Throughout childhood, there were many moments I felt ugly or invisible. I was a black girl in a fairly uniform Midwestern town where I attended a school whose perks included being the only person of color in most of my classes along with the assumption that serving fried chicken, cornbread and watermelon slices for lunch was the proper way to celebrate Black History Month.
I still feel the sting of frequent moments of insensitivity, which came when classmates would be subtly and overtly prejudice. That's why it's so gratifying to see Michelle Obama using her platform to start a conversation surrounding the very issues that caused me grief as a child.
Long before the days of Googling, "What dress did Michelle Obama wear...?" I was contending with "salon day" in kindergarten where I watched a visiting hair stylist efficiently coif my classmates' hair — prim little buns or easy updos for the girls, and slick pompadours for the boys.
My hair, on the other hand, was left untouched because (surprise!) the stylist didn't do black hair. She did, however, gingerly pick at my tightly-plaited mane for a few seconds before admitting defeat. No one was out to make me feel forgotten, but it still hurt, even then, to know I hadn't warranted consideration.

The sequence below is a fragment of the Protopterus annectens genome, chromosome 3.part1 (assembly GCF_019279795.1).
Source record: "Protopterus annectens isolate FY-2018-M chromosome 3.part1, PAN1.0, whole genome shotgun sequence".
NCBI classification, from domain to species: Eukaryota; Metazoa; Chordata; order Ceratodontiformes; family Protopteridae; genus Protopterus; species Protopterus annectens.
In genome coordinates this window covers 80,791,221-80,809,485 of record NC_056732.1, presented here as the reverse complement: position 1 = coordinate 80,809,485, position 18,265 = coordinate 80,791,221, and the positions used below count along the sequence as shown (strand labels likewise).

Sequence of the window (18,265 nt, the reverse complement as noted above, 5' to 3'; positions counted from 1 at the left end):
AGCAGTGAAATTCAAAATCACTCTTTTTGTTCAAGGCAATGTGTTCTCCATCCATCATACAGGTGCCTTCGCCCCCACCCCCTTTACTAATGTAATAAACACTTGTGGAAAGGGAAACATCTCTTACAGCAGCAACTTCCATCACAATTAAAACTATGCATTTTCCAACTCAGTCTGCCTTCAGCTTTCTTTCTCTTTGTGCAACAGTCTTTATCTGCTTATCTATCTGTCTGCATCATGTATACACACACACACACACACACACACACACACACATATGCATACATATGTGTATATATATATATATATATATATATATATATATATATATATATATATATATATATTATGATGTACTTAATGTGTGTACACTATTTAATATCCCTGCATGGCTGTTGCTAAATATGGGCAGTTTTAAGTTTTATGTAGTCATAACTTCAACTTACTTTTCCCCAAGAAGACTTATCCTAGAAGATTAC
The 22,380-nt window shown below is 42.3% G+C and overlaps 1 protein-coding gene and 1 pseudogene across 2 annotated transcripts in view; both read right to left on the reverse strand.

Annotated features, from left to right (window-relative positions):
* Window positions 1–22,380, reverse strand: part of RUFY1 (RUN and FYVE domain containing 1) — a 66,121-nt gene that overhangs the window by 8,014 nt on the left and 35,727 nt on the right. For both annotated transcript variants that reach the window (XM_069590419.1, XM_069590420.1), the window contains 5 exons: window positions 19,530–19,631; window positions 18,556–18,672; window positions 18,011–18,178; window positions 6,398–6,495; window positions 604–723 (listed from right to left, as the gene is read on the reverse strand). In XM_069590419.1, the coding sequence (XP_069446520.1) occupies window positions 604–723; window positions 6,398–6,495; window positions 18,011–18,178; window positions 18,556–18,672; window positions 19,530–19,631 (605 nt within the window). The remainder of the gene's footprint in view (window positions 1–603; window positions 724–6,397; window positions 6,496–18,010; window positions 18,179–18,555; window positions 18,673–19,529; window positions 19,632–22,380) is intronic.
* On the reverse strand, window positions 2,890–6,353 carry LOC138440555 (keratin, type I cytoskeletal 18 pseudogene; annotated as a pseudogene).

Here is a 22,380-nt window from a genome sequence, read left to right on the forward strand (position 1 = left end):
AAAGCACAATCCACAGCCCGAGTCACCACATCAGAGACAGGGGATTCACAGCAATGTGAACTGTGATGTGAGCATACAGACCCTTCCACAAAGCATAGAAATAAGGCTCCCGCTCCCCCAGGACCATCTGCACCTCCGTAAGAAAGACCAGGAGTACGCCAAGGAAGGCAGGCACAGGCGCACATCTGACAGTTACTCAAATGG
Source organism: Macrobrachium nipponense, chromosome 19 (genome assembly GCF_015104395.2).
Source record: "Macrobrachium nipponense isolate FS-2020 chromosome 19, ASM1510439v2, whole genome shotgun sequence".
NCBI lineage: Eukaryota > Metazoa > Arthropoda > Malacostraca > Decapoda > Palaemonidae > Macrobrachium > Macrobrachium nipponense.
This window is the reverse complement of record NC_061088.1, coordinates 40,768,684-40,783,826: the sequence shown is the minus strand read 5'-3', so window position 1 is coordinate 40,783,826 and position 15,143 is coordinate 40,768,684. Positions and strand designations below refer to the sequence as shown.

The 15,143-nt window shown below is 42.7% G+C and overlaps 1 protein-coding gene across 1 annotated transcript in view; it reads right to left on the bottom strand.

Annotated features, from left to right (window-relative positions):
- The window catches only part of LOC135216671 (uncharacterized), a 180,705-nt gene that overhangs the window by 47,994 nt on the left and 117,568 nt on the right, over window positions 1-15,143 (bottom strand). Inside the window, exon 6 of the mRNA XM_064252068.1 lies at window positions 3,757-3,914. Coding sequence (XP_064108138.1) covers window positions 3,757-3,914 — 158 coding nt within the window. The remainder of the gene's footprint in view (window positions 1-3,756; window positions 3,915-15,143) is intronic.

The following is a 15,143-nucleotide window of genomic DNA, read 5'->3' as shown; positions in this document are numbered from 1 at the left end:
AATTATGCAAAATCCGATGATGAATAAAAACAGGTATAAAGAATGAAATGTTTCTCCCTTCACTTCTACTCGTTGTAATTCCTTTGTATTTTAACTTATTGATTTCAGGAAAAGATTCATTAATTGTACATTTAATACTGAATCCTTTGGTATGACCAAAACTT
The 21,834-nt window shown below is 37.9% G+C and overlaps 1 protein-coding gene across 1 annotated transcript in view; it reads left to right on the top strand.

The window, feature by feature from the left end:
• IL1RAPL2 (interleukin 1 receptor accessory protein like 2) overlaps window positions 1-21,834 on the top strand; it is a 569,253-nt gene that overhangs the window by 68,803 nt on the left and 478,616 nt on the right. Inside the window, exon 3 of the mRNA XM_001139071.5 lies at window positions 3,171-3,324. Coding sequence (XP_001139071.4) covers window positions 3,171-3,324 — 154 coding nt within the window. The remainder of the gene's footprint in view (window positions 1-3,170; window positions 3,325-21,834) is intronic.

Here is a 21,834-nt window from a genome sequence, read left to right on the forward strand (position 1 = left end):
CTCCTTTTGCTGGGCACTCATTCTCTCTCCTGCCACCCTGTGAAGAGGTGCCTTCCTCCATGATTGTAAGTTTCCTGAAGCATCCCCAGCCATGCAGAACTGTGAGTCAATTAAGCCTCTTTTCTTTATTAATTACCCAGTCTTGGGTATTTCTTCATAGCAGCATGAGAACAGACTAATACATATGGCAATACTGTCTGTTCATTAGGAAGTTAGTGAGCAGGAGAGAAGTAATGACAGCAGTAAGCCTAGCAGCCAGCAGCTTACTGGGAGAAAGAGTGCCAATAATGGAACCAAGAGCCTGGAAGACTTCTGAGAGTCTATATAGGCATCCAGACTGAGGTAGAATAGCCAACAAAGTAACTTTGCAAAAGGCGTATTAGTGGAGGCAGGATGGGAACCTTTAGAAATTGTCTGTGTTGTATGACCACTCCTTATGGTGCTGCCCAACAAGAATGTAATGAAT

Then there was high school, most of which I spent playing competitive sports while still carrying the conviction that I desperately needed to lose weight. Low-rise jeans were in fashion and although they didn't look good on anyone (let's be real here, pockets should never sit on your thighs), they were especially unforgiving for anyone with even the slightest flare of hips or a bum.
I learned to dread shopping because it was a confirmation of all that was wrong with my body. It wasn't until my freshman year of college that I realized I wasn't even particularly curvy, something I can now say was a rather disappointing discovery.
Most of my insecurities were rooted in one large, complex problem: the absence of representation. The issue plagued not just my small town, but applied across the media and cultural landscape. In teen magazines, waifish, white models pouted and posed in impossibly small clothing, and in film the situation wasn't much better. During sleepovers, my classmates giggled over Grease, Bring it On, 10 Things I Hate About You and the rest of the laundry list of other '90s teen flicks, few of which included actors of color; when they did, their characters were often riddled with troubling stereotypes.
My parents tried to combat the harm to my self-esteem through culture and travel. When they discovered I loved reading, they gave me books by authors who weren't part of my curriculum — Octavia Butler, Maya Angelou and Ama Ata Aidoo, among others. Yet every step they took to boost my confidence came up against the outside world full of media imagery in which black people were conveniently invisible, which made me feel as though I just wasn't important or valued.